Citi also took on the pension scheme of the firm Thomson Regional Newspapers onto its own balance sheet, which baffled much of the marketplace. Wood declares that he "did not see how they derive value from the transaction they did".
Francis Fernandes, head of pensions actuarial at Citi, would not comment on the pricing of the transaction: "Citi's approach is not based on taking aggressive risks with the pension scheme assets, which after all are there to provide members' benefits. In fact, we find our objectives on asset strategy - built upon a belief in reducing interest rate and inflation risks - are typically more prudent than the current strategy," he said.
"I think Citi's TRN deal last year gave a fresh impetus to the market-place," continues Fernandes. "On the one hand, there was a realisation by employers and trustees that securing the pension liabilities with a strong counterparty was now a genuine option on the table. On the supply side, providers have sharpened their pencils or re-invented themselves to meet the increased demand for an exit solution. As more and more schemes mature, there will be further innovation."
As Kitts points out: "My understanding of the players is that they are targeting different parts of the market. It depends on where you think you can make money as to where you play. If you think you can play the mortality risk that will lead you to certain areas, if investments, others."
While Paternoster may have earned a reputation for focussing on smaller deals, Wood argues that the reality is very different: "We did four deals last year greater than £140m and in December did a deal greater than £800m."
Certainly in terms of numbers of schemes completed in the last few years, Paternoster stands out. "We have completed 33 schemes, with 22,000 members and pay out £7m a month," Wood says. "Assets under management with 15 months trading total £1.7bn, so when we meet trustees, we can speak with the benefit of practical experience."
Paternoster says it has two key characteristics give it the ability to have both higher operational efficiencies and lower capital costs. Unlike Legal & General, which has its professional staff and back offices in the UK, 70 of Paternoster's 110 employees are in Mumbai and it is the largest employer of actuaries in India, Wood says. "All of our life assurance analysis, cash flow modelling and the back office are done in India. This gives us the ability to be much faster - we can complete multi-billion pound quotes in 10 days."
Paternoster's second advantage over quoted insurers is rooted in the efficient deployment of capital, according to Wood. "The capital structure is efficient in that we have a low amount of shareholder funds, but everything is invested in risk-free assets and we are fully matched in terms of duration, cashflow and inflation, and we take out all currency risk," he says. "People say that if we price so aggressively we cannot make money. But if you have private shareholders you are much more disciplined. Our shareholders are in it for the long term rather than looking for dividends so we can build up reserves and hence have less pressure on the capital. If we are prudent in terms of matching we need less reserves. The spread we get can be split into profit and reserves and we are not interested in having a high profit, as we are not paying dividends."
While Paternoster is certainly the leading insurance player in terms of number of deals, Pension Corporation is the clear market leader in becoming the corporate sponsor to large pension schemes, Crosswell argues. It has been responsible for three out of the four completed transactions with a market value of the pension schemes of £4.4bn. The Thorn deal was the first corporate transaction of a pension scheme in the marketplace with £1.2bn of assets. Its subsequent deal was for Threshers (First Quench) and the last, with GEC pension scheme Telent with £3bn in assets, was the most controversial, attracting a large amount of press comment arising from the fact that when Pension Corporation put in an offer, it did so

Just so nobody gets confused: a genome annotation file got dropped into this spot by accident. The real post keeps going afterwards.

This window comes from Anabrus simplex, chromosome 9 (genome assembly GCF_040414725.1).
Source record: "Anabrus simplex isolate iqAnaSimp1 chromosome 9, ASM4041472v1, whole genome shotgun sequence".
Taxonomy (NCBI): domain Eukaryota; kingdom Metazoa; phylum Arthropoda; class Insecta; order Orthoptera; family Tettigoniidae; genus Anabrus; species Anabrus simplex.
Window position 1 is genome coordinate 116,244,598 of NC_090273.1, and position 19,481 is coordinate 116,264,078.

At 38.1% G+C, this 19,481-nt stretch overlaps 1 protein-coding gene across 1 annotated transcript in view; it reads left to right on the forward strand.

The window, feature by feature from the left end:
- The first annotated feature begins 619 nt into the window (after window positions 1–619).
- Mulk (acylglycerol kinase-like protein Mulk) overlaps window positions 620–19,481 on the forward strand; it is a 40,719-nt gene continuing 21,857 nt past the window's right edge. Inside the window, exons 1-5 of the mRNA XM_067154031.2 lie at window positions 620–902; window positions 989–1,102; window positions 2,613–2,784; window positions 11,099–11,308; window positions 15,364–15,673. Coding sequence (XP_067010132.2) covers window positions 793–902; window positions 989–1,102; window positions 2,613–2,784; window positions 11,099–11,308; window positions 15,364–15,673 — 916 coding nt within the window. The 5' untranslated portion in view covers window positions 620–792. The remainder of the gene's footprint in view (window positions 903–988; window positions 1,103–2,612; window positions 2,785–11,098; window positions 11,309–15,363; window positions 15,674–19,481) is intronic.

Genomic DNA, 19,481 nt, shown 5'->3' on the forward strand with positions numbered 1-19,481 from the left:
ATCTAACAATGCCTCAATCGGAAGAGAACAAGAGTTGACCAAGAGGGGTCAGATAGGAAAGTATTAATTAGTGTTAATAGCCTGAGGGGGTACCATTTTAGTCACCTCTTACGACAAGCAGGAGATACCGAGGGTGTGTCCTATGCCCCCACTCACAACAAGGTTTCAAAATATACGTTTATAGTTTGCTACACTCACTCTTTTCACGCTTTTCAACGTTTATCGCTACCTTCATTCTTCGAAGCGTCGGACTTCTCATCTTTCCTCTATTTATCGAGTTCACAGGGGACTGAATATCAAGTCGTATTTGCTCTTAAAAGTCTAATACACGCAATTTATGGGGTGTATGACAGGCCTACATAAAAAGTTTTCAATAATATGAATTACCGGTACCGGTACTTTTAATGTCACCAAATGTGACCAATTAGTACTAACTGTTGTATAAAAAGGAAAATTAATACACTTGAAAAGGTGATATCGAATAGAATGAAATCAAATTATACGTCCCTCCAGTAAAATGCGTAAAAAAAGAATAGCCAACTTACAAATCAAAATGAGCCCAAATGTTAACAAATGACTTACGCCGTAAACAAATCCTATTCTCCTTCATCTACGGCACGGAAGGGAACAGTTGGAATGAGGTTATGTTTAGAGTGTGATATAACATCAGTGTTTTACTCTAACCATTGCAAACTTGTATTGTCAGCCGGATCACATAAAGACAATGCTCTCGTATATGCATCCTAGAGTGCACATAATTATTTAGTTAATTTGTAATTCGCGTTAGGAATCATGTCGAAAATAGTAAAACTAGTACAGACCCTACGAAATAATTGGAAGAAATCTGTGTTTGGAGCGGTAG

without approaching the trustees.
Given that it clearly understood the marketplace, the fact that it did not approach the trustees is interesting. In the end, the regulator appointed three trustees and, as a result, Pension Corporation lost control to the regulator and trustees. "We were presented with the opportunity for Telent," explains Crosswell. "An insurance solution had not been affordable and we were presented with the opportunity to buy the operating assets of the company and so went ahead with a corporate transaction instead."
Crosswell adds that Pension Corporation now consists of three businesses: Pension Corporation Investments, which is essentially a vehicle that can own the corporate sponsors of a scheme; Pension Insurance Corporation, which is an FSA-approved insurance company; and Pension Security Insurance Corporation, which is a Guernsey approved reinsurer.
While the firm has yet to complete an insurance deal, Crosswell says it is ready for business. "In insurance we compete on fewer deals but we pride ourselves on providing niche solutions, such as leaving companies with tail risk, perhaps only insuring deferred or active beneficiaries," she adds.
The firm's target market is deals larger than £100m: "We first look at companies in surplus and these can be a wide range of companies, perhaps small companies with large pension schemes in relation to their market capitalisation or very large companies with small schemes that can be insured for relatively small amounts compared to market capitalisation."
The business model is that the operational capabilities are outsourced to Paymaster. "We have 50 people within the company, including a team looking at longevity risk," adds Crosswell. "It is surprising how many pension schemes are not accounting for longevity risk. We undertake longevity analysis which is very detailed and complex and can be driven by various factors, each of which needs to be examined in turn. We work closely with actuarial consultants as well as a host of other players who may be buying a company and don't want to take on the pension scheme. Our opportunities often come in those instances from one of the company's advisers."